Kong Heads Back To The Future in "King of Skull Island"

The legendary Merian C. Cooper reportedly once said of his eighth wonder of the world: Kong was never intended to be anything but the best damned adventure film ever made, which it is; and that's all it is.

That is until award-wining creator Joe DeVito got his hands, complete with opposable thumbs, on the true King of the beasts.  

In 2004, DH Press -- a division of Dark Horse Comics -- released the critically acclaimed Kong: King of Skull Island, a 160-page novel created and illustrated by DeVito and written by Brad Strickland with John Michlig that acts as both a sequel and a prequel to the original 1932 novel, King Kong.'

Earlier this year at New York Comic Con, Markosia Enterprises hosted a live contract signing with DeVito that would bring his book and Kong concepts to the U.K.-based publisher in the form of a comic adaptation of the novel and a new ongoing series.

DeVito says the new Kong chronicles are expected to debut this fall -- just in time for the 75 th anniversary of the original King Kong novel.

As I understand it, the storylines will flow from what I created in the 'Kong: King of Skull Island' book, DeVito told CBR News. The series will begin with an adaptation of the book itself and expand on those plots and characters while expanding into new ones.

The native New Yorker will oversee the project with Chuck Satterlee writing and Dan O'Conner contributing the art.

I will have major input on the writing and the art, as well as final approval of both of those dynamics all along the way, explained DeVito.

I met Chuck and Dan for the first time at the New York Comic Con a couple of months back and we all hit it off very well. We're already working together very well and I look forward to seeing the final version. From time to time, however, some of my art may be used for the covers of special issues and the like, says DeVito, who has been illustrating covers for everything from Doc Savage novels to MAD magazines for nearly a quarter of a century.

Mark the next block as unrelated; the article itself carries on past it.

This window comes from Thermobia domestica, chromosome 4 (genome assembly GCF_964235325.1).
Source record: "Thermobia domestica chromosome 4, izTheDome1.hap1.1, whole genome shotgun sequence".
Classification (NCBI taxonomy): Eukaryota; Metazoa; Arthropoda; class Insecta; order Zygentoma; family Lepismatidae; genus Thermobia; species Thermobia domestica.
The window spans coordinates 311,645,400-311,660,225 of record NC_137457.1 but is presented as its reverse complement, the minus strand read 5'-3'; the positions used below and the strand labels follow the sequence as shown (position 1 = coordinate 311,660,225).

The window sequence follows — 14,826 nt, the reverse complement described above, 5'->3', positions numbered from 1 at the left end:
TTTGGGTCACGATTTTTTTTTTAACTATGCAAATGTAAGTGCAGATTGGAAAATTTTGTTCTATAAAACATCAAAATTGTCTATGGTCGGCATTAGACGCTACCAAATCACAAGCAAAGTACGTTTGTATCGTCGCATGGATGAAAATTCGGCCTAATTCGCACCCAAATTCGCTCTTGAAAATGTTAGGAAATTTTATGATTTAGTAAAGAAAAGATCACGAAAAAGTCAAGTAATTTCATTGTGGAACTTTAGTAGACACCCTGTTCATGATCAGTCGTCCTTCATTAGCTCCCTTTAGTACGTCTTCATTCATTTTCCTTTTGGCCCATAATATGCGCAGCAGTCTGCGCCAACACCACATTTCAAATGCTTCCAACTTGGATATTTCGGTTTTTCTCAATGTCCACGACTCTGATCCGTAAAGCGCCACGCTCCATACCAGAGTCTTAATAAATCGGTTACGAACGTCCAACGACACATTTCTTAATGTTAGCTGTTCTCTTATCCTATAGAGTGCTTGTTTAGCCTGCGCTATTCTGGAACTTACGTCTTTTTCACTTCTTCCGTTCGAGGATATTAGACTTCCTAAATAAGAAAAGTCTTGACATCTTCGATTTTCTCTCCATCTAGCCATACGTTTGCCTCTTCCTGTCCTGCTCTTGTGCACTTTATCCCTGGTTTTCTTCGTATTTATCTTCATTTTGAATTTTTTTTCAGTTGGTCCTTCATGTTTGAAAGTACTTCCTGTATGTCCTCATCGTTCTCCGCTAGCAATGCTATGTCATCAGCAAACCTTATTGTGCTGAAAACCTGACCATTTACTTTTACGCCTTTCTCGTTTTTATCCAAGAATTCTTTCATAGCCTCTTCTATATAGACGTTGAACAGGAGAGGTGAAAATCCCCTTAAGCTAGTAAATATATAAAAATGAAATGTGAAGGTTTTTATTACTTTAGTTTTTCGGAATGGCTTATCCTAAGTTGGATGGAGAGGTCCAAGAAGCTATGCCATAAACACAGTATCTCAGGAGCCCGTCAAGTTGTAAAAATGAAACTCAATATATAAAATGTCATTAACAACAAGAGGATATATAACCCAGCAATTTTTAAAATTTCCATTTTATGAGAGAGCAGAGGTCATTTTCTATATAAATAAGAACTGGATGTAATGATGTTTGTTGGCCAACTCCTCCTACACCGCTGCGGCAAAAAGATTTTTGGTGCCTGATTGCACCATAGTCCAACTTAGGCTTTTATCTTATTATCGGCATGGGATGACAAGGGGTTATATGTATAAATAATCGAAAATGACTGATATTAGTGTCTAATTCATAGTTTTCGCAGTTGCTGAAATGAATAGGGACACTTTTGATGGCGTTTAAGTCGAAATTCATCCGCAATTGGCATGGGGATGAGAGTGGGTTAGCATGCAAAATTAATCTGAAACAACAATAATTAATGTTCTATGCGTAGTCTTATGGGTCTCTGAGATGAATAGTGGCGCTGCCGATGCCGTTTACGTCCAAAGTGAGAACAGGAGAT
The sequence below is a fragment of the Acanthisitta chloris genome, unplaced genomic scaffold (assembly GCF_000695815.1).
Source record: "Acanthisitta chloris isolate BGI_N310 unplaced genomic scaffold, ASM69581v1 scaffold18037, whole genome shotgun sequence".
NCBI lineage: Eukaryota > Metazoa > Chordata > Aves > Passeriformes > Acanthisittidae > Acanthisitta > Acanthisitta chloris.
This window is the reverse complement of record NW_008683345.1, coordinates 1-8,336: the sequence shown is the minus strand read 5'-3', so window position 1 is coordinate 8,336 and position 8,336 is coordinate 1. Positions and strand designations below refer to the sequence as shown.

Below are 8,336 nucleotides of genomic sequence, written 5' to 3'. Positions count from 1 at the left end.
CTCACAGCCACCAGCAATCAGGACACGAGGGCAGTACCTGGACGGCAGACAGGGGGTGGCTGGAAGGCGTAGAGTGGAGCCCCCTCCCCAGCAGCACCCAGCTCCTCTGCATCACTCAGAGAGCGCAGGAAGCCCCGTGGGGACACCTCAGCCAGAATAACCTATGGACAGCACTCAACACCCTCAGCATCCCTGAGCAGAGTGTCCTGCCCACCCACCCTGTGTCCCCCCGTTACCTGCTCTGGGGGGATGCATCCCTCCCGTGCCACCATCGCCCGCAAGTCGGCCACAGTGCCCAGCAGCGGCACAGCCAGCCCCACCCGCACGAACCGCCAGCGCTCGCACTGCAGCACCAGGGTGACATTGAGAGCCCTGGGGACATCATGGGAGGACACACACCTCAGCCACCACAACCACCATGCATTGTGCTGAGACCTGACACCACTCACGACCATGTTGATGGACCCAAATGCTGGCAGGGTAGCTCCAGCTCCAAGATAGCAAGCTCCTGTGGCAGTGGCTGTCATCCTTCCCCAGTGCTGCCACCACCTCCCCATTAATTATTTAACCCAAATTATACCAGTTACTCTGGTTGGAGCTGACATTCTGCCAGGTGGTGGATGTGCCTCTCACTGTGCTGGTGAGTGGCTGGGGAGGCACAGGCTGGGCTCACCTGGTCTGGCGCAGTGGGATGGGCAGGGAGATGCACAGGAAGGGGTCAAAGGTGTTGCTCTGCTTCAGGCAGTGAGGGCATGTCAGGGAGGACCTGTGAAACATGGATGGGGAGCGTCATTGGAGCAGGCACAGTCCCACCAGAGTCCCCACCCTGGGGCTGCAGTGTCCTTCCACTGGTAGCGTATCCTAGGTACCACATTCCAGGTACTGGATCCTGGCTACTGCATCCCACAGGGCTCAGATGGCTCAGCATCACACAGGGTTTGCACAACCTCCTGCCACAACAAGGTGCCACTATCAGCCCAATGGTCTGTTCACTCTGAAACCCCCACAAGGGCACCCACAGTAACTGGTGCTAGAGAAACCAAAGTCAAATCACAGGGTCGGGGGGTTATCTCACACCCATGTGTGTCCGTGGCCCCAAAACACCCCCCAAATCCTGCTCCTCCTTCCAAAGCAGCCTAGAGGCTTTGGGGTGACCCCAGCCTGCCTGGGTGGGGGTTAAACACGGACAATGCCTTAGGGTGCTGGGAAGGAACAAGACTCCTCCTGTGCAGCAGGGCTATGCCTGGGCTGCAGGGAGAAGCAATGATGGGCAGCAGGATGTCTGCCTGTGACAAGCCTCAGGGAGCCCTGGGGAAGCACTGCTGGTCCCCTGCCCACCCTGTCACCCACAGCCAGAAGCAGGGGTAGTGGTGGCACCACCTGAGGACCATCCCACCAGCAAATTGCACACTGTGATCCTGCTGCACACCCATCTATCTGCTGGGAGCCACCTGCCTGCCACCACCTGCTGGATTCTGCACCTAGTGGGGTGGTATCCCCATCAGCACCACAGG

DeVito's book and concept have been exclusively authorized by Cooper's estate, a journey in itself of Carl Denham-like proportions.

I first thought up the idea for a prequel/sequel picture book to the original King Kong story in 1991. It took a couple of years for things to gel to the point where I felt comfortable enough to approach the Cooper family. This first happened through their lawyer, the late Charles FitzSimons. The short version is that they liked what I had put together in both words and pictures very much and we have worked closely together ever since, explained the modern renaissance man, who has also sculpted 14 high cold cast porcelain statues in the likeness of Kong inspired by Cooper's creation.

DeVito is excited to return to Skull Island as he developed an entire mythos for the legend while working on his original book and many of those stories were left untold.  

I had an enormous amount of storyline that was unable to fit into the first book, explains DeVito. I quite literally had to backtrack almost to the beginning of time to set up the dynamic of the Tagatu people who populated Skull Island. The Tagatu arrived there well over a thousand years before they fell into decline. Where they came from is a major story in itself.

It is a remnant of their civilization that inhabits Skull Island at the time of Carl Denham's arrival, continued DeVito. But Denham was not the first traveler to find Skull Island. A lot took place during those millennia. Drifters from unknown civilizations, Greeks, Romans, Orientals, pirates and many more all made landfall at one time or another. There is literally a limitless amount of material to mine.